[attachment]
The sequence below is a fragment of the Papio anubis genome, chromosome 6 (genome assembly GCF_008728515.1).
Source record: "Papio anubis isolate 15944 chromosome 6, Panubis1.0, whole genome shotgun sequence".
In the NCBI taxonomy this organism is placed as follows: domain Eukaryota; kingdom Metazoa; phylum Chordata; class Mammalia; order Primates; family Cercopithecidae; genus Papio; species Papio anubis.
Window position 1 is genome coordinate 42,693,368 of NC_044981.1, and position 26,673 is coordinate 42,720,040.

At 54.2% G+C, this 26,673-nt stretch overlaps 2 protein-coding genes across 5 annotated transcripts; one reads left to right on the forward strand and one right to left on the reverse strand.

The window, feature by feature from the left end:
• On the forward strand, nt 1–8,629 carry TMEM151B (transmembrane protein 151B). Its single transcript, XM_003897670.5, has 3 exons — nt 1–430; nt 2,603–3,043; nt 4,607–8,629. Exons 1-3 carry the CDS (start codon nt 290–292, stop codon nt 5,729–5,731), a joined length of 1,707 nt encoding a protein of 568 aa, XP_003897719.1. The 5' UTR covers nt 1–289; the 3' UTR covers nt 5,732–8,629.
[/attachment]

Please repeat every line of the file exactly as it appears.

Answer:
The sequence below is a fragment of the Papio anubis genome, chromosome 6 (genome assembly GCF_008728515.1).
Source record: "Papio anubis isolate 15944 chromosome 6, Panubis1.0, whole genome shotgun sequence".
In the NCBI taxonomy this organism is placed as follows: domain Eukaryota; kingdom Metazoa; phylum Chordata; class Mammalia; order Primates; family Cercopithecidae; genus Papio; species Papio anubis.
Window position 1 is genome coordinate 42,693,368 of NC_044981.1, and position 26,673 is coordinate 42,720,040.

At 54.2% G+C, this 26,673-nt stretch overlaps 2 protein-coding genes across 5 annotated transcripts; one reads left to right on the forward strand and one right to left on the reverse strand.

The window, feature by feature from the left end:
• On the forward strand, nt 1–8,629 carry TMEM151B (transmembrane protein 151B). Its single transcript, XM_003897670.5, has 3 exons — nt 1–430; nt 2,603–3,043; nt 4,607–8,629. Exons 1-3 carry the CDS (start codon nt 290–292, stop codon nt 5,729–5,731), a joined length of 1,707 nt encoding a protein of 568 aa, XP_003897719.1. The 5' UTR covers nt 1–289; the 3' UTR covers nt 5,732–8,629.